Cultural Misappropriation, the Symposium, and Greek Life
By Nathan Brewer '19
Oppressive power structures are only as powerful as they remain hidden. But unfortunately they make such a remarkable career of it, we don’t often see them even when they parade beneath our very noses. And so, in an effort to right a wrong long ignored by W&L and the society we live in, I hereby attempt to unmask the most atrociously flagrant assault on dissimilar cultures in our modern university: Greek Life. Hidden so masterfully in the open, oppressive white Anglo-Saxon power structures have normalized the misappropriation of Ancient Greek Culture to such an extent that none of us even bat an eye when we pass a meaningless string of Greek letters written on our campus residential buildings, or cringe when we hear the words “fraternity” and “sorority.” And why should the Greek System bother a conscientious citizen of the Republic? Because to the Greeks themselves, “Greek Life” is anything but Greek Life.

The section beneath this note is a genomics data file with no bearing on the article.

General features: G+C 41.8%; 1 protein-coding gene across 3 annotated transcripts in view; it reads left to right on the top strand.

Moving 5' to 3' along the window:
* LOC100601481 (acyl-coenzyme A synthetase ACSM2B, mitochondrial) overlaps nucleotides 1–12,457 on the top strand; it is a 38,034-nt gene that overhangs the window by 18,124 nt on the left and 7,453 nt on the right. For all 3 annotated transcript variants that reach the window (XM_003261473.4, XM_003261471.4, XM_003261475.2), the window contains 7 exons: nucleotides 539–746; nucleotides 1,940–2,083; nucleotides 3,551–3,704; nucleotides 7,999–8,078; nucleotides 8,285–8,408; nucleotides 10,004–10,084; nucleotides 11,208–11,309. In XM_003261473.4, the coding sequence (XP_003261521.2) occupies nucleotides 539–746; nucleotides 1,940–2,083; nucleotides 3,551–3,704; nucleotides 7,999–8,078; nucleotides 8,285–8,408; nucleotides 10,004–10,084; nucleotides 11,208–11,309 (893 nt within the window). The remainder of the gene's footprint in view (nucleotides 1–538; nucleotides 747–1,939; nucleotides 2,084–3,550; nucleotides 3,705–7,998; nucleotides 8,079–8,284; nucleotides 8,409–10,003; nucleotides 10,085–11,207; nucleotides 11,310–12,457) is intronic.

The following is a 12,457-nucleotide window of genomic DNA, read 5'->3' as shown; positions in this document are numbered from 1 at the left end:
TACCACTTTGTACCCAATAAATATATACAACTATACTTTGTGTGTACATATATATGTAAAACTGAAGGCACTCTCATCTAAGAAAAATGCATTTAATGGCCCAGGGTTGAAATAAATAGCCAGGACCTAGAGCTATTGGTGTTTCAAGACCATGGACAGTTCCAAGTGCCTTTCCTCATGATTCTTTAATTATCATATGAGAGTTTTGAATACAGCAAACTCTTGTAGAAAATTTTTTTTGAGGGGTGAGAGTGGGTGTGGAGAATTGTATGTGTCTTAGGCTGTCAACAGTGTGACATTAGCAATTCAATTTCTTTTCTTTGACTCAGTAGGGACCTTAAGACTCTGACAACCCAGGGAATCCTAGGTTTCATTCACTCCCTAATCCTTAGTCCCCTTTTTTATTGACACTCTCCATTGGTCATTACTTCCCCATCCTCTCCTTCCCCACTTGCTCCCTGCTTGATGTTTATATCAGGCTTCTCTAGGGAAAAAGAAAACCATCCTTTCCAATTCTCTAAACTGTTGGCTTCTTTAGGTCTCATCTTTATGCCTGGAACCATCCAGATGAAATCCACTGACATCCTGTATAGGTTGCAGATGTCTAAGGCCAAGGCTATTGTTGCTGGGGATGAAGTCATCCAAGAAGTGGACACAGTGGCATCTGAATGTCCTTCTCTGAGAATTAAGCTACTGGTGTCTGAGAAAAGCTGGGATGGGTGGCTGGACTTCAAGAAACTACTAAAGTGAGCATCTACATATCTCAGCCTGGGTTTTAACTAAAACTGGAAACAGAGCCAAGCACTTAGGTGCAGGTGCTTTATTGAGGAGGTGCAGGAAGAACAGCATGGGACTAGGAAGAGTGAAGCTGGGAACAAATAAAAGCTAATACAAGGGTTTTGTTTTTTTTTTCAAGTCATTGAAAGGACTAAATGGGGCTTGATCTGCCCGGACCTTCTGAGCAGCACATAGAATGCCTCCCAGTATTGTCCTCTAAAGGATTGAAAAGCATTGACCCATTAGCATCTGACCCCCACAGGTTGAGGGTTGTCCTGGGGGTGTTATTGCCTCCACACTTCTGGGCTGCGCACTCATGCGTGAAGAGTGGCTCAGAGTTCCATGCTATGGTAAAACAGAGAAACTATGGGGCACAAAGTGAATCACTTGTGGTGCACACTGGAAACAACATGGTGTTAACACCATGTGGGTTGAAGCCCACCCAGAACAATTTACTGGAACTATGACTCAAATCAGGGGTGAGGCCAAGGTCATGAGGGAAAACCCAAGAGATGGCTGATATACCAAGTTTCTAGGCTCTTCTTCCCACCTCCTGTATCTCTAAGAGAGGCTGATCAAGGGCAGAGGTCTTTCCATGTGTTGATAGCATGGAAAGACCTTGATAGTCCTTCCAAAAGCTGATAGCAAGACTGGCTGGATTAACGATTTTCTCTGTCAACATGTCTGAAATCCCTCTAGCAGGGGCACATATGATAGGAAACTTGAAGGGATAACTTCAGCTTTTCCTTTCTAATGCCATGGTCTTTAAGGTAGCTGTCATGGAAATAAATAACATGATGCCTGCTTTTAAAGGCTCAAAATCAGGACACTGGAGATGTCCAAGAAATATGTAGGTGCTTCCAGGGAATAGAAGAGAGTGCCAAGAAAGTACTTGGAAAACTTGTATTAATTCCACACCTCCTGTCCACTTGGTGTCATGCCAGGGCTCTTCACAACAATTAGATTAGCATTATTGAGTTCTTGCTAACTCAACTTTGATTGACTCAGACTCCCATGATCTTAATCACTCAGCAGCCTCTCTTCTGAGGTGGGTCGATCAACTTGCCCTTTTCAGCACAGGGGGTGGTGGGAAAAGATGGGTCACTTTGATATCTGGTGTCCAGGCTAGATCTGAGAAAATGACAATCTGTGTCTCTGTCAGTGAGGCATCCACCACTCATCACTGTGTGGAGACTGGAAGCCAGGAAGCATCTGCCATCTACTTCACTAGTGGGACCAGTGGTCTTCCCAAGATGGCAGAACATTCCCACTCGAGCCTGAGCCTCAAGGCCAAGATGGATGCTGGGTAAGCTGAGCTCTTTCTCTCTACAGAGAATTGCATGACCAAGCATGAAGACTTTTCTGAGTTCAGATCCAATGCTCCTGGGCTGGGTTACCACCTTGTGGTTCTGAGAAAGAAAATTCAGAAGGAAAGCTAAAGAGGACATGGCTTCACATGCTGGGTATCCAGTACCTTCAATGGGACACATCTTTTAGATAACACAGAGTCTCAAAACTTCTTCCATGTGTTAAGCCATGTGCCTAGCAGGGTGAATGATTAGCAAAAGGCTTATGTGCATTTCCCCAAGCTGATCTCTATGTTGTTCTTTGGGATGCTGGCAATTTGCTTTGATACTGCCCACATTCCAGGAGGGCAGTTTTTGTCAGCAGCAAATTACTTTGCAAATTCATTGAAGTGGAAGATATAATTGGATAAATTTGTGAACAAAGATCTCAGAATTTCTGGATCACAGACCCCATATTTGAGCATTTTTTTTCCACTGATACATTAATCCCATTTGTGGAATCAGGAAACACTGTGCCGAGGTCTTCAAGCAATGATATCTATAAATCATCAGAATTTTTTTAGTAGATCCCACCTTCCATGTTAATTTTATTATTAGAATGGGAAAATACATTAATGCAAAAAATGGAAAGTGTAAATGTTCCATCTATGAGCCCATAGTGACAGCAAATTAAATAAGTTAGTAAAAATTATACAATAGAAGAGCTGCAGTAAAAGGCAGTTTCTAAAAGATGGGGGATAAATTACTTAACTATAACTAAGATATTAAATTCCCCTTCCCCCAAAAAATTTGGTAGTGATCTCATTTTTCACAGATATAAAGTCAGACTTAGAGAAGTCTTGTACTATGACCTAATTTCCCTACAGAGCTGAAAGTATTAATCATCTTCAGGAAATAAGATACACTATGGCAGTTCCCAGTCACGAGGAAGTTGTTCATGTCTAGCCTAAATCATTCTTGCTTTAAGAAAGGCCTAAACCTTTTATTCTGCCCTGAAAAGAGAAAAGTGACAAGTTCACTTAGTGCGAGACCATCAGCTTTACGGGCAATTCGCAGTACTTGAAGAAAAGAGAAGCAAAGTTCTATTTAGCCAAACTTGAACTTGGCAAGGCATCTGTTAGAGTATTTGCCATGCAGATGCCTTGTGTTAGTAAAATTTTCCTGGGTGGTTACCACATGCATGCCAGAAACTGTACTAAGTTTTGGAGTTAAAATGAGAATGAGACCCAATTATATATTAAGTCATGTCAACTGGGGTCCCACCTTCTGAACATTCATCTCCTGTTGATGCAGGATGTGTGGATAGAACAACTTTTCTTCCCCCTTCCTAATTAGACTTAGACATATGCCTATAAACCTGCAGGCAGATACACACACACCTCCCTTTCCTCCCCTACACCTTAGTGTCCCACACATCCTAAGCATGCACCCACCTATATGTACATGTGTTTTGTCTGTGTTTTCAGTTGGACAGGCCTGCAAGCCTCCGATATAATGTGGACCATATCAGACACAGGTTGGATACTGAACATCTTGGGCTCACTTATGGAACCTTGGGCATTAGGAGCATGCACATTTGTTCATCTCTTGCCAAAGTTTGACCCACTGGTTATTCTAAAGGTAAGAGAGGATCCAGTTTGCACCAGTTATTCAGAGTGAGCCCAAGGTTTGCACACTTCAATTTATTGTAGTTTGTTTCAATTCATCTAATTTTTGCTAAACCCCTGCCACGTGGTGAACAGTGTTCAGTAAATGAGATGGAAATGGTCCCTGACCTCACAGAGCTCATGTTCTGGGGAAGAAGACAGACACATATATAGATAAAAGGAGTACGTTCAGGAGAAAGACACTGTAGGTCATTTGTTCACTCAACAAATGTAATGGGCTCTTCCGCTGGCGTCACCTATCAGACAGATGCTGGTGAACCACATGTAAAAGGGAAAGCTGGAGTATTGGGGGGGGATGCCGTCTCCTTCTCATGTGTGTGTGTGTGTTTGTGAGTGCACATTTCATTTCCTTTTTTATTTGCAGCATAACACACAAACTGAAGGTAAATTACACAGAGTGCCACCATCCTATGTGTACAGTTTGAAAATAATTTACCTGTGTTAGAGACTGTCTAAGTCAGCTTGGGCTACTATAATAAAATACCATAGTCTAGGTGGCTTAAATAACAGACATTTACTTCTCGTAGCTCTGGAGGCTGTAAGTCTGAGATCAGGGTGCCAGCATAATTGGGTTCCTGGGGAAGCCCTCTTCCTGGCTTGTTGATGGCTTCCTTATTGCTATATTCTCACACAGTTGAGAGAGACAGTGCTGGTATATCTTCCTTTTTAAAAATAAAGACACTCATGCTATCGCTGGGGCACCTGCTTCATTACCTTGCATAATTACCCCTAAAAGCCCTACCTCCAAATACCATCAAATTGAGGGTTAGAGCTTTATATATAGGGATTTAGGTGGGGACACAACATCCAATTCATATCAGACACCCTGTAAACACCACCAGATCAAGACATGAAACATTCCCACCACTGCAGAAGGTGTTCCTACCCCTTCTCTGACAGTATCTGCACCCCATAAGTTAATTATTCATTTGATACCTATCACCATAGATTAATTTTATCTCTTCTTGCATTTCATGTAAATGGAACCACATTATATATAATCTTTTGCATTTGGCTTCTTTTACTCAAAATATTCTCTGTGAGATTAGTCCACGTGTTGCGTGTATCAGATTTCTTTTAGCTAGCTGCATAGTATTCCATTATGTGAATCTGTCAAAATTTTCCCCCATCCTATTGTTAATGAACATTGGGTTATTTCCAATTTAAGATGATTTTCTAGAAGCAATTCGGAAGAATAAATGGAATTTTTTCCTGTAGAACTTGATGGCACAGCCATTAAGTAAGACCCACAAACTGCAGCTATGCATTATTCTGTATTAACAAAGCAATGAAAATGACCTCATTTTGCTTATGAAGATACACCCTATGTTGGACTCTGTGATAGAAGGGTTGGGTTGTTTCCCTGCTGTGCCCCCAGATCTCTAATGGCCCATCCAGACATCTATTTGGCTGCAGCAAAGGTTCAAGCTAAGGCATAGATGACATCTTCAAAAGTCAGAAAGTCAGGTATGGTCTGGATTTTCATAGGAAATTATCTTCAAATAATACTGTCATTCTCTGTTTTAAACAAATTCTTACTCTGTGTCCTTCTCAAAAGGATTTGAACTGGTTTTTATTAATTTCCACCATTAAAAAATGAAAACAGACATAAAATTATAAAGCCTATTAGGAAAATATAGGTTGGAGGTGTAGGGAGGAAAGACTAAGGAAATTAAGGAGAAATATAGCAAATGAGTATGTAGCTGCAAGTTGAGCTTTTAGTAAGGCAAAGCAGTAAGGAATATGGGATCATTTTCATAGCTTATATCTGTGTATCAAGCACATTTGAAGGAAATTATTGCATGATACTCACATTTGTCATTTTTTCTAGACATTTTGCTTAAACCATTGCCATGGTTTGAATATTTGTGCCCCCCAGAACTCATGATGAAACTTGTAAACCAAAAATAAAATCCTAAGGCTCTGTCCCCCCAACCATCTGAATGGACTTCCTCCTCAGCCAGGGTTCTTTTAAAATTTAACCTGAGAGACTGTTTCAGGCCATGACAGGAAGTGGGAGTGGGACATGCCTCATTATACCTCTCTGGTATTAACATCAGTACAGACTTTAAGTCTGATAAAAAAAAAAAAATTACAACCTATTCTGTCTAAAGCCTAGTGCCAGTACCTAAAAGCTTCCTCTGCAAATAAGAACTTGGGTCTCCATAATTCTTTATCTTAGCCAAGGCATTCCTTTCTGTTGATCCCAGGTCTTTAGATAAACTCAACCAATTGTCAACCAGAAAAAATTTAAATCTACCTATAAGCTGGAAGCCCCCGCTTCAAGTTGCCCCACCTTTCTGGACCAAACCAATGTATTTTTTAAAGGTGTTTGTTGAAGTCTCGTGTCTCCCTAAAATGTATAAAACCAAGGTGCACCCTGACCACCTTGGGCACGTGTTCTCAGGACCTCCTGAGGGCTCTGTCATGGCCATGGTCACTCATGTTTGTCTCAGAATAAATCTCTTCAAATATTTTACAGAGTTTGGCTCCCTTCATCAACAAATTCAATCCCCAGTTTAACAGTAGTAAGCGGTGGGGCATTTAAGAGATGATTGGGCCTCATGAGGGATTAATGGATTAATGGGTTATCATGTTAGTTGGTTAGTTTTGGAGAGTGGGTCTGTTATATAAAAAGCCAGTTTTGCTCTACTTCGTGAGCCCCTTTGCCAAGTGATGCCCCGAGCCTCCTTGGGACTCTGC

First, we must understand that at no point in history have the Greeks ever referred to themselves, or to their country, as “Greek.” “Greek” is an exonym applied to them by the Romans, their conquerors, just as Columbus blanketed every Native American, regardless of their tribe, under the foreign term “Indian.” To themselves, the Greeks are Hellons, from the land mass of Hellos. Yet even so, “Greek Life,” as a homogenous whole, did not exist. Scholars often debate when the conception of “Greece” came into being (Persian Wars? The Macedonian Conquest?). Instead, pre-Alexandrian Greece was divided into individual city-states known as poleis which often fought bitterly amongst themselves. Each individual polis had its own culture and way of life. For example, Sparta and Athens are perhaps the two most famous (and most diametrically opposed) poleis. While the Lakedaimonian men of Sparta underwent rigorous physical and mental training in order to become the best soldiers in all of Hellos, the Athenians poured their time and energy into artistry, philosophy, pleasure, and walls (to compensate for their weaker army). If our eponymous Greek Life has any bases in the actual lives of the Ancient Greeks, we are forced to assume that what they mean by “Greek Life” is really “Athenian Life” as opposed to “Spartan Life,” however longsuffering their pledges might be.